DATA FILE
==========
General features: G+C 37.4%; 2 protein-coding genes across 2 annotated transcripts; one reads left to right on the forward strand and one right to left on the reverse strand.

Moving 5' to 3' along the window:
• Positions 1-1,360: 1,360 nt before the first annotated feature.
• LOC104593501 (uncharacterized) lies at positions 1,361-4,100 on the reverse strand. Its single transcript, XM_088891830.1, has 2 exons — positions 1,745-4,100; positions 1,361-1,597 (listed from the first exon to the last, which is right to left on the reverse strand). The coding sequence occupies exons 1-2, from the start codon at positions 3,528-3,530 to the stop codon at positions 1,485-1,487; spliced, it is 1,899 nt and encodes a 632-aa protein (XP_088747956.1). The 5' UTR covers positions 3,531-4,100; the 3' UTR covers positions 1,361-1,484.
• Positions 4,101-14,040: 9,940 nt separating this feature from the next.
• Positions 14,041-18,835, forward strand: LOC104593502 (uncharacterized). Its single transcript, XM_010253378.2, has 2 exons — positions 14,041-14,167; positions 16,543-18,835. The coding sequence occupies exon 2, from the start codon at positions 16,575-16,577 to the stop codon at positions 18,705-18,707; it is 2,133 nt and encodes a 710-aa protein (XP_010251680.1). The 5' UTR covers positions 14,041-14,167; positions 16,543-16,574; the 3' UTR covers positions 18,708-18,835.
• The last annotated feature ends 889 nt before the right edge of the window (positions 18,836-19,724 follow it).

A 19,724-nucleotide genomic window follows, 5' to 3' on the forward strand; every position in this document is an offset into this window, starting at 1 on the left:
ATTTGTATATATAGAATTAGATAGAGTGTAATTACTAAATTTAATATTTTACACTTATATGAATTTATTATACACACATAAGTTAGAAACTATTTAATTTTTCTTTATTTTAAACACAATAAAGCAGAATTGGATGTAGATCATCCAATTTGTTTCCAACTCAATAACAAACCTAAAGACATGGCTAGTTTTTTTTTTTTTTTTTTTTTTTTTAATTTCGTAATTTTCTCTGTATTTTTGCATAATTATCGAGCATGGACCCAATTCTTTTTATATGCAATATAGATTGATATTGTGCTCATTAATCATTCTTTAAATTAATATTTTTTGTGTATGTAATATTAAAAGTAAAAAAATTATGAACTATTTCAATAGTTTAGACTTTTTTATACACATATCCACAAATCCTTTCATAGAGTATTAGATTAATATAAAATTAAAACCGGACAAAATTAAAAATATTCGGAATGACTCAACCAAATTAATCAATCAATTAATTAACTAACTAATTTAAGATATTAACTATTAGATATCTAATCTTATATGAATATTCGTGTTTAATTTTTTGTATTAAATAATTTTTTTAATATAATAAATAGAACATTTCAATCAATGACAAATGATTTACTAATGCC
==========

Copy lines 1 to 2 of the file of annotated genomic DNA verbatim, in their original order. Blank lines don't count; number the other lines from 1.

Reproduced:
General features: G+C 37.4%; 2 protein-coding genes across 2 annotated transcripts; one reads left to right on the forward strand and one right to left on the reverse strand.

Moving 5' to 3' along the window: